For some reason, I often hear people say they don't want to train their dog because they don't want to change their dog's personality. They love every thing about their dog. Training your dog undoubtedly can change a dogs personality, but I would argue only for the better. Because I have taken the time to train my dogs, they are much more calm, confident, better behaved, and simply happier dogs. Confidence has changed both of their personalities. Rue has a prance about her, and a tail that waves around like peacock feathers, her body simply says, "I rock." And why wouldn't you want your dog to think they are amazing? The training I've done with Chico has made him into a dog with lots of tenacity, courage, assurance, and self determination. I know what your thinking, training is time consuming. But it doesn't have to be. Many experts say two, 15 minute training sessions per day are best for a dogs memory when trick training. Realistically, that doesn't happen in most households. Some dogs simply can't train for more than a few moments at a time. If your dog is still enjoying the session after one, 15 minute session, I'd consider continuing, but only if both parties are having fun. Most people find that they too enjoy training their dogs new tricks.
All smiles for training
Chico has many tricks. The exuberance he shows towards training is simply over the top. It makes training him fun, fast, and challenging. He also get frustrated very quickly. Sometimes, I forget about some of the tricks he knows, and many times he reminds me of his favorites... Simply by offering the behavior. So this post is dedicated to one of my favorite, long forgotten "tricks." Which turns out not only to be a trick, but a great behavior you can teach your dog whether they are fearful, flighty, happy, grouchy, reactive or aggressive.
Tricks Can Be More Than Just For Kicks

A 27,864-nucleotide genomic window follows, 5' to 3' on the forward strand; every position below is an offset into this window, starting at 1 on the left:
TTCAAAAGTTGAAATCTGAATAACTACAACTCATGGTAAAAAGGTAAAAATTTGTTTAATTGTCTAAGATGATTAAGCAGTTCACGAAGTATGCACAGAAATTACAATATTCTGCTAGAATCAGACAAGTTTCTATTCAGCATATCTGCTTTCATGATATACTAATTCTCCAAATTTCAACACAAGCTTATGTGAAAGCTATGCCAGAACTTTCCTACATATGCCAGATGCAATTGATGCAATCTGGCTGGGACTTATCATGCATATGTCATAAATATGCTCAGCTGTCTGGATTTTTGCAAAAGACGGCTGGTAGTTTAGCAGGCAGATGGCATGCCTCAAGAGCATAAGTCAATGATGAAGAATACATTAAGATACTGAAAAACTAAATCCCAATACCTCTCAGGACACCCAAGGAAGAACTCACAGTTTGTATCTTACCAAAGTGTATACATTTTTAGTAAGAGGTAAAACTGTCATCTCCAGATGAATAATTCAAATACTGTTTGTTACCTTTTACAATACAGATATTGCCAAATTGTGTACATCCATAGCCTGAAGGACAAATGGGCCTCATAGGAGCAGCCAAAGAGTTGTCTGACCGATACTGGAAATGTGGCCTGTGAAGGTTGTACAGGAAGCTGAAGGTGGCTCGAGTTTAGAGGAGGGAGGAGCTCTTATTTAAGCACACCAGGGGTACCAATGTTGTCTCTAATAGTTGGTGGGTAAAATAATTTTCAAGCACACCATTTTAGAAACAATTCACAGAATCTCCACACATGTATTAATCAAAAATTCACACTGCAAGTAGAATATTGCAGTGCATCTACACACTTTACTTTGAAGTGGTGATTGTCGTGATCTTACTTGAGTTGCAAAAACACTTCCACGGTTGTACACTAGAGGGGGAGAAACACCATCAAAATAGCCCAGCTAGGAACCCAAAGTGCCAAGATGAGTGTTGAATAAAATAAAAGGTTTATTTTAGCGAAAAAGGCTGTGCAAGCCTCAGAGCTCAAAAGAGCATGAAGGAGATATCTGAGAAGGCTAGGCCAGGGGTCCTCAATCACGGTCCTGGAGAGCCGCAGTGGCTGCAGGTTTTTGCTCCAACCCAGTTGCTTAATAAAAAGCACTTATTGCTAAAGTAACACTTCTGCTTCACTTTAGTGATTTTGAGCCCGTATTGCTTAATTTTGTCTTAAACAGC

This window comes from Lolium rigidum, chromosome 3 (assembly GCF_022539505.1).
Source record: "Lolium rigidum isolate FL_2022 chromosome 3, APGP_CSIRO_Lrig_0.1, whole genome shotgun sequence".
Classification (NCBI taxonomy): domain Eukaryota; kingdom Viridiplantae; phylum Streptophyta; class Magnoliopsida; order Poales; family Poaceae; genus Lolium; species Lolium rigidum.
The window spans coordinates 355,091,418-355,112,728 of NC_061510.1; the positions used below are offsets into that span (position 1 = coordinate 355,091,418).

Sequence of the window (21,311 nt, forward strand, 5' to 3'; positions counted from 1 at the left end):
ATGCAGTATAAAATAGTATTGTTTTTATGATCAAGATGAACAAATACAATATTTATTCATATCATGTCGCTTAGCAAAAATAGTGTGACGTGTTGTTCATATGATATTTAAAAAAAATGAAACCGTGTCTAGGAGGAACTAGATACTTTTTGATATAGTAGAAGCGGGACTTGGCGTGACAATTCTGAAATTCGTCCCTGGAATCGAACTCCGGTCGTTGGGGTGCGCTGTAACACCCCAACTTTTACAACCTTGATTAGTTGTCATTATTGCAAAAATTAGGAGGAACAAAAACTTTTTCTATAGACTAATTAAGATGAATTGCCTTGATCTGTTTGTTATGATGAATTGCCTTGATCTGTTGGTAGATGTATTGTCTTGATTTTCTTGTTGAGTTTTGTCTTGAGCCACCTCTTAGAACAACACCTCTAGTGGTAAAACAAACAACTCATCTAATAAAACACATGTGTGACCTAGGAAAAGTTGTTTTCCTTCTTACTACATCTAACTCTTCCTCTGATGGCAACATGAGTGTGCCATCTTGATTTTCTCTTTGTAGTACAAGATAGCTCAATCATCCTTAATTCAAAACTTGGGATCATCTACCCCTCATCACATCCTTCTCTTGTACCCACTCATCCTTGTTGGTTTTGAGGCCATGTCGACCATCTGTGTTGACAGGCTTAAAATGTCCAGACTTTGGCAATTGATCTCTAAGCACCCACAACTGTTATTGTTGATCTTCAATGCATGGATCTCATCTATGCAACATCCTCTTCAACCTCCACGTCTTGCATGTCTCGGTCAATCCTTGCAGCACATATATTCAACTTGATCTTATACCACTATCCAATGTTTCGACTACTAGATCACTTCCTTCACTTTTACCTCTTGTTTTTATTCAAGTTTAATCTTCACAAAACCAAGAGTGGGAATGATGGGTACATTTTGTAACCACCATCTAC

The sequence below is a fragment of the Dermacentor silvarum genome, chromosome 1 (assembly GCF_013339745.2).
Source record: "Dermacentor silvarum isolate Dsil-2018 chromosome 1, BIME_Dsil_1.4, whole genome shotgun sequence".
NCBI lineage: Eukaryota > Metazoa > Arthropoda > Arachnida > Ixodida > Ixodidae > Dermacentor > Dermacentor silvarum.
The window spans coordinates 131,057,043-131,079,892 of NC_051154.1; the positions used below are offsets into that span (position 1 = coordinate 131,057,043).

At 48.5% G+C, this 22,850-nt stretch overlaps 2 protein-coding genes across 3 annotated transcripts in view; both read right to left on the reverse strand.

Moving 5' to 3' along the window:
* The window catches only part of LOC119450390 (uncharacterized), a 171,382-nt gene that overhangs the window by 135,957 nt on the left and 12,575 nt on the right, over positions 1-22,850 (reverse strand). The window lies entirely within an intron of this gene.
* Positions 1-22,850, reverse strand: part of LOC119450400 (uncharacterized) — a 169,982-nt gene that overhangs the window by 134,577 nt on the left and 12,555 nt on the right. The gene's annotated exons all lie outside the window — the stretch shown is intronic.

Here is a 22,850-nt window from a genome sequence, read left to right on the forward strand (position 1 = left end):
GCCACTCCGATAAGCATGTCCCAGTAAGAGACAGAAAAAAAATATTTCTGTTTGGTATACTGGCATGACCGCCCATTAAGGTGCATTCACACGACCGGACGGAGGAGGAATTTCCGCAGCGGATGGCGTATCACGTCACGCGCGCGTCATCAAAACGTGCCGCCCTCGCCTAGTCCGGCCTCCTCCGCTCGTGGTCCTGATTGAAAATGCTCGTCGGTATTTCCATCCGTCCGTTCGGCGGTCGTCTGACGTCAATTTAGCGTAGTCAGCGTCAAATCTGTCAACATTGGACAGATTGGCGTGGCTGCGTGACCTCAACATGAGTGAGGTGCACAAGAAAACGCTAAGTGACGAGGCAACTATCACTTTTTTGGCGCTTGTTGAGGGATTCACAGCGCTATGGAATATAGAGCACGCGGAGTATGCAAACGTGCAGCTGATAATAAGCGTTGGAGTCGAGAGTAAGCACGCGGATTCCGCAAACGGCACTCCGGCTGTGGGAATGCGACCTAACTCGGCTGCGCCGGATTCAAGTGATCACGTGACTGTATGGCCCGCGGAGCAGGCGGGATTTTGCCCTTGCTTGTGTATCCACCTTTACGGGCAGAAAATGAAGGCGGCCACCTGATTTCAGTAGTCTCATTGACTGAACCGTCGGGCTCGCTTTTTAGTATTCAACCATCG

About a year ago, I found it difficult to enter our local training facility because dogs and people would often rush or crowd the only entrance/exit. I knew that Chico was uncomfortable with this, so I thought of a behavior that could make him more comfortable in this situation. Aside from not entering the building when it was packed, I came up with another solution. I taught Chico, to go "Between" my legs so we could walk forward with him safely between my legs.
Teaching "Between" Legs
1. Stand a foot or two in front of your dog. Both facing the same direction.
2. With a treat in your hand, bend over slightly, putting the treat at nose level in front of your dog, in between your legs.
3. Lure your dog to the treat by moving your arm between your legs.
4. When your dog is in position, Click with a Clicker or mark the behavior with a word. Then treat your dog.
5. After a few days of training the behavior, name it! We call it "Between."
When you get good at this you can add directions and motion. I did this with Chico by asking for a "Between", then adding a step, then Click and Treat. He now knows, right and left motion, forward and backward. He'd probably walk a few blocks between my legs if I asked him.
Although the training I've done with Rue, (mostly agility and trick training) is completely different than Chico, (classical counter conditioning, desensitization, and trick training) the outcome is the same. Because I've trained Chico and Rue, they are far more confident and happy dogs.
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Confident, Sassy, and Happy Rue!
This blog is not intended to be used as a training tool. Please contact a positive based trainer to help you and your dog.